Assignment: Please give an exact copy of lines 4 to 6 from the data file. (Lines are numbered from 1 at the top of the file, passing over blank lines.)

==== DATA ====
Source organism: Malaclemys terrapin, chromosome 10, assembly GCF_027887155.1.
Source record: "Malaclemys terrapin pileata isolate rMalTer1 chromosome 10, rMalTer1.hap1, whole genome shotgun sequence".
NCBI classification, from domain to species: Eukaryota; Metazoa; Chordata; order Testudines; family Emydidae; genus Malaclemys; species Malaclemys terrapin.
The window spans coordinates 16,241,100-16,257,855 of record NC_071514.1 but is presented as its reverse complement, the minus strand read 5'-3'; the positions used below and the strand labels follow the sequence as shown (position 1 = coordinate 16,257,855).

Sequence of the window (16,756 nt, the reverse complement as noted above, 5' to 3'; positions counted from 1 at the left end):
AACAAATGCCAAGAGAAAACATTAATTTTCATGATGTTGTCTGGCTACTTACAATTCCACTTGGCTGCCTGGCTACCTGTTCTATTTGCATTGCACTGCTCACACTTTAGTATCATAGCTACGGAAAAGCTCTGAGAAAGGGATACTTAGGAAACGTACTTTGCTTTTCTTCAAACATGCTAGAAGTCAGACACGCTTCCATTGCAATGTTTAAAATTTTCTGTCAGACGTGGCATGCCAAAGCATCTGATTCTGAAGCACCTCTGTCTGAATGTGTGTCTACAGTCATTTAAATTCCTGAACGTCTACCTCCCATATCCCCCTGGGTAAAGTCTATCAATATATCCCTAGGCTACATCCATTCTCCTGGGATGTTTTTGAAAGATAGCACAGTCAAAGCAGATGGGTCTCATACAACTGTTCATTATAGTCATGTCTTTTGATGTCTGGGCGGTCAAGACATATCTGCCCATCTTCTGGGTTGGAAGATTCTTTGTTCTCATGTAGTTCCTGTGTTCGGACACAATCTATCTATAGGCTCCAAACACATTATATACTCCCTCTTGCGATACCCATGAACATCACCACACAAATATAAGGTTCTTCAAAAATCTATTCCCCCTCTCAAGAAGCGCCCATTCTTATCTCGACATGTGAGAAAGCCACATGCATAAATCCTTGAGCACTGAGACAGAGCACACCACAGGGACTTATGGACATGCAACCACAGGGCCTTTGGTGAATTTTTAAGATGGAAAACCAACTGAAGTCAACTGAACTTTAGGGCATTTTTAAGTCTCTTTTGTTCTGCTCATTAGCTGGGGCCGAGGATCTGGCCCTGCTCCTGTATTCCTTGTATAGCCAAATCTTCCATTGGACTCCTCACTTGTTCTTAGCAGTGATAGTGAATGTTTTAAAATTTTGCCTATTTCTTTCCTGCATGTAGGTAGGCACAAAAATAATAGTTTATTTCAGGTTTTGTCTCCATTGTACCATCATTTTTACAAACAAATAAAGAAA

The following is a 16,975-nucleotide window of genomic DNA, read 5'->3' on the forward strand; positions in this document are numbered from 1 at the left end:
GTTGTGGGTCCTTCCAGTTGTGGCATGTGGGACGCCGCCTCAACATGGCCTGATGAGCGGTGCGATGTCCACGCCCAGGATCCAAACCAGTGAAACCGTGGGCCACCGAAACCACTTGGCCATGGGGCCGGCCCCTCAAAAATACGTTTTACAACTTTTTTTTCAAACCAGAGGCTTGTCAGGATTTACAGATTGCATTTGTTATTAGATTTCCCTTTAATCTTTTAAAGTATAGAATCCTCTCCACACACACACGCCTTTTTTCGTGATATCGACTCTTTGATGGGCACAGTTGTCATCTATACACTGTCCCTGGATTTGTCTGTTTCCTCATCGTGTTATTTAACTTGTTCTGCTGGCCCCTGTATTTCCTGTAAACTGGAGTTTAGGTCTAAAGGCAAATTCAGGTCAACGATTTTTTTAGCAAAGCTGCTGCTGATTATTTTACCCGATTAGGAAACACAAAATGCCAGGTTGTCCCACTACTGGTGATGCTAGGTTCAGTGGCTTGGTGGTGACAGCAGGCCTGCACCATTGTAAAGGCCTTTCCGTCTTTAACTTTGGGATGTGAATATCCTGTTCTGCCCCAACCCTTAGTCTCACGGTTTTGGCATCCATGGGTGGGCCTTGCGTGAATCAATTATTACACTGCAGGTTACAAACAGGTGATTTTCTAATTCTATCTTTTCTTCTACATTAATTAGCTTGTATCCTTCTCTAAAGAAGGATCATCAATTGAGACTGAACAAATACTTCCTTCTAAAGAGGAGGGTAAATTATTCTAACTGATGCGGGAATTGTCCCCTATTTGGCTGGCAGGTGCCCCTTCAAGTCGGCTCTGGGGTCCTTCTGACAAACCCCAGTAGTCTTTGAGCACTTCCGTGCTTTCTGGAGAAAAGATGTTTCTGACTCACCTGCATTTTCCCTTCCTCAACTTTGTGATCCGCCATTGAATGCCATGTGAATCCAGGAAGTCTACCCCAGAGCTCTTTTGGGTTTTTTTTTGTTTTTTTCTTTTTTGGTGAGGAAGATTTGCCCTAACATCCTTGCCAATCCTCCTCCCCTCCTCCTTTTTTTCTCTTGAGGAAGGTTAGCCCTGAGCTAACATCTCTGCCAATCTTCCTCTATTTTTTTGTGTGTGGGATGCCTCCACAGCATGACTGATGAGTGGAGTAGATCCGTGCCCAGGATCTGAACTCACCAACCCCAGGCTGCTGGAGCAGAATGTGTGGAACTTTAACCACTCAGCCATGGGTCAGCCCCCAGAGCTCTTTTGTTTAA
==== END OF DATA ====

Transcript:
The window spans coordinates 16,241,100-16,257,855 of record NC_071514.1 but is presented as its reverse complement, the minus strand read 5'-3'; the positions used below and the strand labels follow the sequence as shown (position 1 = coordinate 16,257,855).

Sequence of the window (16,756 nt, the reverse complement as noted above, 5' to 3'; positions counted from 1 at the left end):
AACAAATGCCAAGAGAAAACATTAATTTTCATGATGTTGTCTGGCTACTTACAATTCCACTTGGCTGCCTGGCTACCTGTTCTATTTGCATTGCACTGCTCACACTTTAGTATCATAGCTACGGAAAAGCTCTGAGAAAGGGATACTTAGGAAACGTACTTTGCTTTTCTTCAAACATGCTAGAAGTCAGACACGCTTCCATTGCAATGTTTAAAATTTTCTGTCAGACGTGGCATGCCAAAGCATCTGATTCTGAAGCACCTCTGTCTGAATGTGTGTCTACAGTCATTTAAATTCCTGAACGTCTACCTCCCATATCCCCCTGGGTAAAGTCTATCAATATATCCCTAGGCTACATCCATTCTCCTGGGATGTTTTTGAAAGATAGCACAGTCAAAGCAGATGGGTCTCATACAACTGTTCATTATAGTCATGTCTTTTGATGTCTGGGCGGTCAAGACATATCTGCCCATCTTCTGGGTTGGAAGATTCTTTGTTCTCATGTAGTTCCTGTGTTCGGACACAATCTATCTATAGGCTCCAAACACATTATATACTCCCTCTTGCGATACCCATGAACATCACCACACAAATATAAGGTTCTTCAAAAATCTATTCCCCCTCTCAAGAAGCGCCCATTCTTATCTCGACATGTGAGAAAGCCACATGCATAAATCCTTGAGCACTGAGACAGAGCACACCACAGGGACTTATGGACATGCAACCACAGGGCCTTTGGTGAATTTTTAAGATGGAAAACCAACTGAAGTCAACTGAACTTTAGGGCATTTTTAAGTCTCTTTTGTTCTGCTCATTAGCTGGGGCCGAGGATCTGGCCCTGCTCCTGTATTCCTTGTATAGCCAAATCTTCCATTGGACTCCTCACTTGTTCTTAGCAGTGATAGTGAATGTTTTAAAATTTTGCCTATTTCTTTCCTGCATGTAGGTAGGCACAAAAATAATAGTTTATTTCAGGTTTTGTCTCCATTGTACCATCATTTTTACAAACAAATAAAGAAA